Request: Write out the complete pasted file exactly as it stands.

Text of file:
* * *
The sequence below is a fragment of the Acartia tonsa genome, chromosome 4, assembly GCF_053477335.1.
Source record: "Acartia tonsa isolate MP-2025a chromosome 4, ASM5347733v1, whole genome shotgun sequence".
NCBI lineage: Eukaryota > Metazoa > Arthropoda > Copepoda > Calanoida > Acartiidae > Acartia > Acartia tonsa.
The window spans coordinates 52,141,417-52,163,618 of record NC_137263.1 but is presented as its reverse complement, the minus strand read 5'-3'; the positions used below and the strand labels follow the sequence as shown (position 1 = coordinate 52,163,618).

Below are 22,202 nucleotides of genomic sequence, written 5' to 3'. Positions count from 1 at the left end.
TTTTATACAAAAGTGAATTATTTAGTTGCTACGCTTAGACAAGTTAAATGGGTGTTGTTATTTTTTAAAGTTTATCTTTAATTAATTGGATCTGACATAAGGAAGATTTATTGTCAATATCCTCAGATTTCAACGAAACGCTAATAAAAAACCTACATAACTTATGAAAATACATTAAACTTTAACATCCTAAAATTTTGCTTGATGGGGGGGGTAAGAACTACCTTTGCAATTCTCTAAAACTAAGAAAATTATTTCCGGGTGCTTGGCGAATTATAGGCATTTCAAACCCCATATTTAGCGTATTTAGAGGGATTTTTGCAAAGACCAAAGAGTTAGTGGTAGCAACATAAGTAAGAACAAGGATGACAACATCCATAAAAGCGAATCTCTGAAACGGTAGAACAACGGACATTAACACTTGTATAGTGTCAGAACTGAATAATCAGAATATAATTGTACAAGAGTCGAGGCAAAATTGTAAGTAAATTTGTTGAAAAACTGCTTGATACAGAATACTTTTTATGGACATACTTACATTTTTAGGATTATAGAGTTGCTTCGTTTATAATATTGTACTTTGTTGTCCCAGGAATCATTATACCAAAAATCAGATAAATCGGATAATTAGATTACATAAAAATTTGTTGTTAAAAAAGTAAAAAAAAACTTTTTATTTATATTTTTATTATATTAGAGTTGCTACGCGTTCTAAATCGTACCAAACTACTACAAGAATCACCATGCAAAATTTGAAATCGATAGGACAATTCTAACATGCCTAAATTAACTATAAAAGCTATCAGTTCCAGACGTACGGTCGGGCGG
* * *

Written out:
The sequence below is a fragment of the Acartia tonsa genome, chromosome 4, assembly GCF_053477335.1.
Source record: "Acartia tonsa isolate MP-2025a chromosome 4, ASM5347733v1, whole genome shotgun sequence".
NCBI lineage: Eukaryota > Metazoa > Arthropoda > Copepoda > Calanoida > Acartiidae > Acartia > Acartia tonsa.
The window spans coordinates 52,141,417-52,163,618 of record NC_137263.1 but is presented as its reverse complement, the minus strand read 5'-3'; the positions used below and the strand labels follow the sequence as shown (position 1 = coordinate 52,163,618).

Below are 22,202 nucleotides of genomic sequence, written 5' to 3'. Positions count from 1 at the left end.
TTTTATACAAAAGTGAATTATTTAGTTGCTACGCTTAGACAAGTTAAATGGGTGTTGTTATTTTTTAAAGTTTATCTTTAATTAATTGGATCTGACATAAGGAAGATTTATTGTCAATATCCTCAGATTTCAACGAAACGCTAATAAAAAACCTACATAACTTATGAAAATACATTAAACTTTAACATCCTAAAATTTTGCTTGATGGGGGGGGTAAGAACTACCTTTGCAATTCTCTAAAACTAAGAAAATTATTTCCGGGTGCTTGGCGAATTATAGGCATTTCAAACCCCATATTTAGCGTATTTAGAGGGATTTTTGCAAAGACCAAAGAGTTAGTGGTAGCAACATAAGTAAGAACAAGGATGACAACATCCATAAAAGCGAATCTCTGAAACGGTAGAACAACGGACATTAACACTTGTATAGTGTCAGAACTGAATAATCAGAATATAATTGTACAAGAGTCGAGGCAAAATTGTAAGTAAATTTGTTGAAAAACTGCTTGATACAGAATACTTTTTATGGACATACTTACATTTTTAGGATTATAGAGTTGCTTCGTTTATAATATTGTACTTTGTTGTCCCAGGAATCATTATACCAAAAATCAGATAAATCGGATAATTAGATTACATAAAAATTTGTTGTTAAAAAAGTAAAAAAAAACTTTTTATTTATATTTTTATTATATTAGAGTTGCTACGCGTTCTAAATCGTACCAAACTACTACAAGAATCACCATGCAAAATTTGAAATCGATAGGACAATTCTAACATGCCTAAATTAACTATAAAAGCTATCAGTTCCAGACGTACGGTCGGGCGG